By Dewayne Imsand
The Brush-McCoy Pottery Co. was in existence for only 14 years. It was the successor to the J.W. McCoy Pottery, and was formed on December 13, 1911. On December 9, 1925, it became the Brush Pottery Co.
Presented here are the line names, and a description of the initial pieces in those lines that the pottery produced during its lifetime. The dates given are in chronological order, and indicate the initial year the line was produced. The dates are based on the available pottery catalogs. Catalogs were not available for all years, therefore, some dates are approximated, and these dates are based on the best available information.
Also included here is a picture of a piece as an example of each line. The pictures are computer enhanced pictures taken from the catalogs. The examples given serve as an aid in identifying the name of the line, and the glaze colors that a particular piece of pottery is associated.
The pieces described are only the pieces which are associated with the various lines of pottery. The production of some lines continued for many years, while other lines lasted only for a short time, some less than a year. In some cases, after the initial year of production, additional pieces may have been added to various lines. Therefore, the date given may not be the date of issue of all pieces in the line.
There are 66 different lines presented here that contain many different pieces. However, in addition to these pieces, the pottery produced a very large number of other, individual pieces that are not associated with a particular line.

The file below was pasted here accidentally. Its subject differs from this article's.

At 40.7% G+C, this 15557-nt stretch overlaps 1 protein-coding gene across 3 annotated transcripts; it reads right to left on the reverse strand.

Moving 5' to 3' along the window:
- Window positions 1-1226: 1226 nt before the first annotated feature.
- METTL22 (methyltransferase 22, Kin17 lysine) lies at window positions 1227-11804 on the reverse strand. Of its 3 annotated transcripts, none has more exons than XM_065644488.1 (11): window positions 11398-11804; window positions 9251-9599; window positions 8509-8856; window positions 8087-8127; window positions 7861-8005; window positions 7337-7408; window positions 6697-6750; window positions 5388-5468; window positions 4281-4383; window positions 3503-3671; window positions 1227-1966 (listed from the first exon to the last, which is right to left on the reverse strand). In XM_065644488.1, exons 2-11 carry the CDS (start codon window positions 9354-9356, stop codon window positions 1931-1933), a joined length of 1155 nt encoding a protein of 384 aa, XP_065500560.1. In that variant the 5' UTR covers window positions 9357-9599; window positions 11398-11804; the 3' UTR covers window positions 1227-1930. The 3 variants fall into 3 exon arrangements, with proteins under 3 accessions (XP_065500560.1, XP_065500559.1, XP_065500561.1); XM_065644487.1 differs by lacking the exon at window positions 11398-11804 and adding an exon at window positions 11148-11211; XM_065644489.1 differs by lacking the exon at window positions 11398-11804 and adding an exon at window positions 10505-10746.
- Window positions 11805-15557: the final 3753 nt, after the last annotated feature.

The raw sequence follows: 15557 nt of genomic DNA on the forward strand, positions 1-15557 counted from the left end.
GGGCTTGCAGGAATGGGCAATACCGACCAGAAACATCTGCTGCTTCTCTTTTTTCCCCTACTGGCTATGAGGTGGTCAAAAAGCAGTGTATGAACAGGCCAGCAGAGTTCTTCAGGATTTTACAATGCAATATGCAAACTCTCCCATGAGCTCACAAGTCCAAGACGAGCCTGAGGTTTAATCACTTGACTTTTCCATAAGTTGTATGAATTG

It should be noted that the design, or shape, of a particular piece does not always indicate the line to which the piece belongs. At times, the pottery re-issued various pieces with a particular design, or shape, as an individual pieces. Also at times, the re-issued piece was included in a different line. These re-issued pieces normally have a different glaze color, or decoration, from the original. In such cases where a piece is included in a line different from the original line, it is the glaze color, or decoration, that determines the line to which the piece belongs.
It is hoped that you find the information and pictures presented here informative, and that they serve as an aid in identifying those unfamiliar Brush-McCoy pieces.